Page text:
Does your service organization know enough about you?
Increasingly, people are waking up to issues of privacy, as seen in recent cases such as Google’s gathering of personal data from wireless home networks (which Google admits but describes as an accident) and in the concern stated by US senators that Facebook is not being careful to protect the privacy of its users.
How about service organizations? Could they also hold private data about you, which could be harmful in the wrong hands? Certainly. Take your cable company, for example. They know how many set-top boxes you have in your home and what kind of programs you watch. When you set a service appointment, you implicitly hint when you won’t be at home; and when the technician arrives, he will see many parts of your home. You can form more scenarios of privacy breaches, depending on how much you tend towards paranoia and seeing conspiracies everywhere. It’s up to you to decide – does your service organization know too much about you? What steps is it taking to protect the information that it does have against misuse?
However, you should also ask yourself the opposite question: Does your service organization know enough about you? To see why, think of going to a medical appointment. Sure, you expect your doctor – and the whole medical organization that takes care of you – to protect your privacy, and there may be awkward or damaging results if they don’t. However, if they don’t have all the relevant information, the dangers could be much worse. Medical services, together with patients, have learned – sometimes the hard way – how important it is to inform, collect, deliver, preserve and use medical information.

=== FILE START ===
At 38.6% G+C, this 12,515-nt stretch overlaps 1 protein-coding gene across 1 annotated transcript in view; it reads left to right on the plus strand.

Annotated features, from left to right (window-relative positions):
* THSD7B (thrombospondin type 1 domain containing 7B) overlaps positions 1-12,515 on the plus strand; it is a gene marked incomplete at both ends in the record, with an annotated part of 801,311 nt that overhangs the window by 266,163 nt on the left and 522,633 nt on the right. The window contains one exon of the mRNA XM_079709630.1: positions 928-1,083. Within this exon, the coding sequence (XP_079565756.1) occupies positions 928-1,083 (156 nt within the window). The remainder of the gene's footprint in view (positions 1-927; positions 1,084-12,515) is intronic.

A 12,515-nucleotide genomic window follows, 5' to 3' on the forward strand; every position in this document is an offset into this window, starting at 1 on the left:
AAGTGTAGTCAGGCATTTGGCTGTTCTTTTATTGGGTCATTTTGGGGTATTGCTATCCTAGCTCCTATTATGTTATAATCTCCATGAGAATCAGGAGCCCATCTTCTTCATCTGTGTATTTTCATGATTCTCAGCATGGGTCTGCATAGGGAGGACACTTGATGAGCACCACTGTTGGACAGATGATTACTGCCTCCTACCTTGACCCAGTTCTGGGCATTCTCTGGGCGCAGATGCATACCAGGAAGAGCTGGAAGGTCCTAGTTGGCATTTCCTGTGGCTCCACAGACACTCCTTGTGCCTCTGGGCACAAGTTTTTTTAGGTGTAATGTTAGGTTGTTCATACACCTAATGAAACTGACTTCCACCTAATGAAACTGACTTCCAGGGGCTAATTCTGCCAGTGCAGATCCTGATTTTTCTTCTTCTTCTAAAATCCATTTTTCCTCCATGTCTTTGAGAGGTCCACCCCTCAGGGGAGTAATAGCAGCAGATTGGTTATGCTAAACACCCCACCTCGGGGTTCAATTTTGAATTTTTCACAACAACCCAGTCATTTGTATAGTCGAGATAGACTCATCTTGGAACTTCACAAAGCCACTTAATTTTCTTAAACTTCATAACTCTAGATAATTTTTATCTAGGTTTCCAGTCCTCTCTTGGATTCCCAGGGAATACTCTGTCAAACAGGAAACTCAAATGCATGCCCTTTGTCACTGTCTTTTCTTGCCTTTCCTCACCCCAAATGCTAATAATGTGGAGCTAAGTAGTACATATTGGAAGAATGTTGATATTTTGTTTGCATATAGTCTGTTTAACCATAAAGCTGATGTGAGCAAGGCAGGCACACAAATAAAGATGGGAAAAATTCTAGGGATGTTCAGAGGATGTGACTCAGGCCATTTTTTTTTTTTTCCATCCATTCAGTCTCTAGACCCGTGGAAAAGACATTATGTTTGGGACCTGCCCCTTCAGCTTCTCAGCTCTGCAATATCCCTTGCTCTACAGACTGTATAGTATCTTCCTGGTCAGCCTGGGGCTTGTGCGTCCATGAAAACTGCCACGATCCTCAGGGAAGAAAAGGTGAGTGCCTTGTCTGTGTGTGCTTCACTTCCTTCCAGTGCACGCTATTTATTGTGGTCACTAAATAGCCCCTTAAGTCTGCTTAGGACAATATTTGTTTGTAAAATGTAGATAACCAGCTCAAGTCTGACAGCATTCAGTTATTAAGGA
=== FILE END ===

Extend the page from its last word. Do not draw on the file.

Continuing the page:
Wouldn’t you want the same to be true for your relationship with the service organization? After all, it is time-wasting and annoying to have the cable guy come in, just to discover they didn’t have the right parts for your home setup, didn’t know that the problem you’ve reported has come up twice before, or didn’t bother to check whether your neighbors had similar complaints.
Borrowing from the medical-information world, then, we can see the need for customer and service information that is easily accessible by all parties involved – e.g. service customer, service provider, service subcontractor, equipment manufacturer – and which actively encourages all of them to contribute, share and use information. All the while, this must be balanced by privacy and security safeguards. This may involve technology solutions, but above all it requires a new mindset.
How far off is the service industry today from such a situation? What needs to happen to take it closer?